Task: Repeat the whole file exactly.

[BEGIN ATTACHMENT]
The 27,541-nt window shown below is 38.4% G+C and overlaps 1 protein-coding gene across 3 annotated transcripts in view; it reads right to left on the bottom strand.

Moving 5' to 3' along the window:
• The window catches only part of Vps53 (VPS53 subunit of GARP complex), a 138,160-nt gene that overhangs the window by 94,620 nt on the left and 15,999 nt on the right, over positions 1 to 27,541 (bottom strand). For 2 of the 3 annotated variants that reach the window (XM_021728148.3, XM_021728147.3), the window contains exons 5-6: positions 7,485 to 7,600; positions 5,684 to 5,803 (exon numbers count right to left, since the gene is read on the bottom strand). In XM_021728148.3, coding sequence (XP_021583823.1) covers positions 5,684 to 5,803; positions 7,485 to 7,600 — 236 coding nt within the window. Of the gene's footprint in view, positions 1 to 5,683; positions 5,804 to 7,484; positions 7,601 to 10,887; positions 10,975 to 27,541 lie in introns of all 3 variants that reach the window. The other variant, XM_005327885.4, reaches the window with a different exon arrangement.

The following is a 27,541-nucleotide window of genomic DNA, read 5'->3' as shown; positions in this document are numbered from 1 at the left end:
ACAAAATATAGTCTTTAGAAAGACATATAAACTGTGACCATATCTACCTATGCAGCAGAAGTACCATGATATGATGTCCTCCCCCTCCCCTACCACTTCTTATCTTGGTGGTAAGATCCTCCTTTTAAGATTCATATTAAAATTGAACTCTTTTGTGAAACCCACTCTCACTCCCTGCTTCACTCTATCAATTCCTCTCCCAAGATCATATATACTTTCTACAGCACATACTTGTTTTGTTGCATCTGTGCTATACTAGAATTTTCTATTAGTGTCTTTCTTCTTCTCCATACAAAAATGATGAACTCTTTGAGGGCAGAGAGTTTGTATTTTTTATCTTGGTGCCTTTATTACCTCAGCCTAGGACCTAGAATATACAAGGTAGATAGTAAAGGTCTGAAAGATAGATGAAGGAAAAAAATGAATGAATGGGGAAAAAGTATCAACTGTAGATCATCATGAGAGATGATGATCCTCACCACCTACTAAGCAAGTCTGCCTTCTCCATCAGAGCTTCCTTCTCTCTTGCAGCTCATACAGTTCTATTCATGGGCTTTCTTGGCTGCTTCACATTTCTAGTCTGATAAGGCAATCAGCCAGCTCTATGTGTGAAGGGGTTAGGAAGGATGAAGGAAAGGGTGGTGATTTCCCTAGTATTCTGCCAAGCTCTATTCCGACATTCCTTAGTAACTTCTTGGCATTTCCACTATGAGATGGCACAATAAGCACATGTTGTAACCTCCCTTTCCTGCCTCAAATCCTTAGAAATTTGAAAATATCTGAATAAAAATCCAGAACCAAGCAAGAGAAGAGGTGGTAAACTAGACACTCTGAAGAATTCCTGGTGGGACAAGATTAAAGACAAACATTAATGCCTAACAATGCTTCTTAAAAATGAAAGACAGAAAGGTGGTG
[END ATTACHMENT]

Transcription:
The 27,541-nt window shown below is 38.4% G+C and overlaps 1 protein-coding gene across 3 annotated transcripts in view; it reads right to left on the bottom strand.

Moving 5' to 3' along the window:
• The window catches only part of Vps53 (VPS53 subunit of GARP complex), a 138,160-nt gene that overhangs the window by 94,620 nt on the left and 15,999 nt on the right, over positions 1 to 27,541 (bottom strand). For 2 of the 3 annotated variants that reach the window (XM_021728148.3, XM_021728147.3), the window contains exons 5-6: positions 7,485 to 7,600; positions 5,684 to 5,803 (exon numbers count right to left, since the gene is read on the bottom strand). In XM_021728148.3, coding sequence (XP_021583823.1) covers positions 5,684 to 5,803; positions 7,485 to 7,600 — 236 coding nt within the window. Of the gene's footprint in view, positions 1 to 5,683; positions 5,804 to 7,484; positions 7,601 to 10,887; positions 10,975 to 27,541 lie in introns of all 3 variants that reach the window. The other variant, XM_005327885.4, reaches the window with a different exon arrangement.

The following is a 27,541-nucleotide window of genomic DNA, read 5'->3' as shown; positions in this document are numbered from 1 at the left end:
ACAAAATATAGTCTTTAGAAAGACATATAAACTGTGACCATATCTACCTATGCAGCAGAAGTACCATGATATGATGTCCTCCCCCTCCCCTACCACTTCTTATCTTGGTGGTAAGATCCTCCTTTTAAGATTCATATTAAAATTGAACTCTTTTGTGAAACCCACTCTCACTCCCTGCTTCACTCTATCAATTCCTCTCCCAAGATCATATATACTTTCTACAGCACATACTTGTTTTGTTGCATCTGTGCTATACTAGAATTTTCTATTAGTGTCTTTCTTCTTCTCCATACAAAAATGATGAACTCTTTGAGGGCAGAGAGTTTGTATTTTTTATCTTGGTGCCTTTATTACCTCAGCCTAGGACCTAGAATATACAAGGTAGATAGTAAAGGTCTGAAAGATAGATGAAGGAAAAAAATGAATGAATGGGGAAAAAGTATCAACTGTAGATCATCATGAGAGATGATGATCCTCACCACCTACTAAGCAAGTCTGCCTTCTCCATCAGAGCTTCCTTCTCTCTTGCAGCTCATACAGTTCTATTCATGGGCTTTCTTGGCTGCTTCACATTTCTAGTCTGATAAGGCAATCAGCCAGCTCTATGTGTGAAGGGGTTAGGAAGGATGAAGGAAAGGGTGGTGATTTCCCTAGTATTCTGCCAAGCTCTATTCCGACATTCCTTAGTAACTTCTTGGCATTTCCACTATGAGATGGCACAATAAGCACATGTTGTAACCTCCCTTTCCTGCCTCAAATCCTTAGAAATTTGAAAATATCTGAATAAAAATCCAGAACCAAGCAAGAGAAGAGGTGGTAAACTAGACACTCTGAAGAATTCCTGGTGGGACAAGATTAAAGACAAACATTAATGCCTAACAATGCTTCTTAAAAATGAAAGACAGAAAGGTGGTG